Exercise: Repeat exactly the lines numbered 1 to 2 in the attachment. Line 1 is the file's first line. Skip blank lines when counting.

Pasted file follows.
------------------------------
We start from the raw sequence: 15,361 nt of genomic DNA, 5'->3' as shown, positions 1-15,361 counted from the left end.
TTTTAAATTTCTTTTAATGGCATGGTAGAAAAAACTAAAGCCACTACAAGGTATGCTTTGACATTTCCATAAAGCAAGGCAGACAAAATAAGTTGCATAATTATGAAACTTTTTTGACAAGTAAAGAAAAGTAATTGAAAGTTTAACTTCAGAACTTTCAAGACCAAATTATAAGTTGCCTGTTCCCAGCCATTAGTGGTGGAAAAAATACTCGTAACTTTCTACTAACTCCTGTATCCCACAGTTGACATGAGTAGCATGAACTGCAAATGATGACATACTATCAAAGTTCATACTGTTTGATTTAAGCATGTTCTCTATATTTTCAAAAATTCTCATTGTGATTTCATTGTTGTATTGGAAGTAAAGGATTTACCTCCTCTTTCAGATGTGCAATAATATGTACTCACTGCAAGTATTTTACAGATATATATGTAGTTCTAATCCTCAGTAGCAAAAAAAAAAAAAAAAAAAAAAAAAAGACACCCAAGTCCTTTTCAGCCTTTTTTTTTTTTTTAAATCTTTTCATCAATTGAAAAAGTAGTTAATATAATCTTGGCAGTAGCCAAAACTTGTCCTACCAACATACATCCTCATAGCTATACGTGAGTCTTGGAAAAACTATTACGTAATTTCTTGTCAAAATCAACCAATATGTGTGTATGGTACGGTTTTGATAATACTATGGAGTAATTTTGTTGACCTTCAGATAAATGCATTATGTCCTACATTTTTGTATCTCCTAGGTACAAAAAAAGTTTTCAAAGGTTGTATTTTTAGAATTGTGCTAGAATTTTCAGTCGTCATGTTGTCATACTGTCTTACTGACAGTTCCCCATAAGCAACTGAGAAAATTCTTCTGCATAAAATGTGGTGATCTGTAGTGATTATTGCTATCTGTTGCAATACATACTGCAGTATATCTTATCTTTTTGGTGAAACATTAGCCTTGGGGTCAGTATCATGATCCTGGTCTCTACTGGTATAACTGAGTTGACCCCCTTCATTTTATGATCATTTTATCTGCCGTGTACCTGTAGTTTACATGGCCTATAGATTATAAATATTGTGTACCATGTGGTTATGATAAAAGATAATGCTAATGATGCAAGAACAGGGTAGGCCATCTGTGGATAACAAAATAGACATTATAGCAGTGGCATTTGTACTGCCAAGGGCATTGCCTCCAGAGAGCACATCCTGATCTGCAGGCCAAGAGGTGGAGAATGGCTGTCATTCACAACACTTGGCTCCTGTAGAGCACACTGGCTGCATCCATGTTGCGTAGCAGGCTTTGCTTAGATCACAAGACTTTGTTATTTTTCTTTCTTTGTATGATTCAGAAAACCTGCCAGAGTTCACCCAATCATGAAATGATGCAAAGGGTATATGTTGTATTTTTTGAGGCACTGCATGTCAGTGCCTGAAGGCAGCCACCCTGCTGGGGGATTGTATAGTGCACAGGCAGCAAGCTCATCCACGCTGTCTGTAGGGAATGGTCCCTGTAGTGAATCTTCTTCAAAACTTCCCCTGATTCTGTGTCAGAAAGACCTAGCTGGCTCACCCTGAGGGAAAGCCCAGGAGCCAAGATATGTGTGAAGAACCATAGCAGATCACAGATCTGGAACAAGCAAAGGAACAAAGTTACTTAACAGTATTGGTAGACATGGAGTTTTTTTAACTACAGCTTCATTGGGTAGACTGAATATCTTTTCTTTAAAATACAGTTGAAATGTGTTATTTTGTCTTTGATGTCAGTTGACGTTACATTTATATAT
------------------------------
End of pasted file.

We start from the raw sequence: 15,361 nt of genomic DNA, 5'->3' as shown, positions 1-15,361 counted from the left end.
TTTTAAATTTCTTTTAATGGCATGGTAGAAAAAACTAAAGCCACTACAAGGTATGCTTTGACATTTCCATAAAGCAAGGCAGACAAAATAAGTTGCATAATTATGAAACTTTTTTGACAAGTAAAGAAAAGTAATTGAAAGTTTAACTTCAGAACTTTCAAGACCAAATTATAAGTTGCCTGTTCCCAGCCATTAGTGGTGGAAAAAATACTCGTAACTTTCTACTAACTCCTGTATCCCACAGTTGACATGAGTAGCATGAACTGCAAATGATGACATACTATCAAAGTTCATACTGTTTGATTTAAGCATGTTCTCTATATTTTCAAAAATTCTCATTGTGATTTCATTGTTGTATTGGAAGTAAAGGATTTACCTCCTCTTTCAGATGTGCAATAATATGTACTCACTGCAAGTATTTTACAGATATATATGTAGTTCTAATCCTCAGTAGCAAAAAAAAAAAAAAAAAAAAAAAAAAGACACCCAAGTCCTTTTCAGCCTTTTTTTTTTTTTTAAATCTTTTCATCAATTGAAAAAGTAGTTAATATAATCTTGGCAGTAGCCAAAACTTGTCCTACCAACATACATCCTCATAGCTATACGTGAGTCTTGGAAAAACTATTACGTAATTTCTTGTCAAAATCAACCAATATGTGTGTATGGTACGGTTTTGATAATACTATGGAGTAATTTTGTTGACCTTCAGATAAATGCATTATGTCCTACATTTTTGTATCTCCTAGGTACAAAAAAAGTTTTCAAAGGTTGTATTTTTAGAATTGTGCTAGAATTTTCAGTCGTCATGTTGTCATACTGTCTTACTGACAGTTCCCCATAAGCAACTGAGAAAATTCTTCTGCATAAAATGTGGTGATCTGTAGTGATTATTGCTATCTGTTGCAATACATACTGCAGTATATCTTATCTTTTTGGTGAAACATTAGCCTTGGGGTCAGTATCATGATCCTGGTCTCTACTGGTATAACTGAGTTGACCCCCTTCATTTTATGATCATTTTATCTGCCGTGTACCTGTAGTTTACATGGCCTATAGATTATAAATATTGTGTACCATGTGGTTATGATAAAAGATAATGCTAATGATGCAAGAACAGGGTAGGCCATCTGTGGATAACAAAATAGACATTATAGCAGTGGCATTTGTACTGCCAAGGGCATTGCCTCCAGAGAGCACATCCTGATCTGCAGGCCAAGAGGTGGAGAATGGCTGTCATTCACAACACTTGGCTCCTGTAGAGCACACTGGCTGCATCCATGTTGCGTAGCAGGCTTTGCTTAGATCACAAGACTTTGTTATTTTTCTTTCTTTGTATGATTCAGAAAACCTGCCAGAGTTCACCCAATCATGAAATGATGCAAAGGGTATATGTTGTATTTTTTGAGGCACTGCATGTCAGTGCCTGAAGGCAGCCACCCTGCTGGGGGATTGTATAGTGCACAGGCAGCAAGCTCATCCACGCTGTCTGTAGGGAATGGTCCCTGTAGTGAATCTTCTTCAAAACTTCCCCTGATTCTGTGTCAGAAAGACCTAGCTGGCTCACCCTGAGGGAAAGCCCAGGAGCCAAGATATGTGTGAAGAACCATAGCAGATCACAGATCTGGAACAAGCAAAGGAACAAAGTTACTTAACAGTATTGGTAGACATGGAGTTTTTTTAACTACAGCTTCATTGGGTAGACTGAATATCTTTTCTTTAAAATACAGTTGAAATGTGTTATTTTGTCTTTGATGTCAGTTGACGTTACATTTATATAT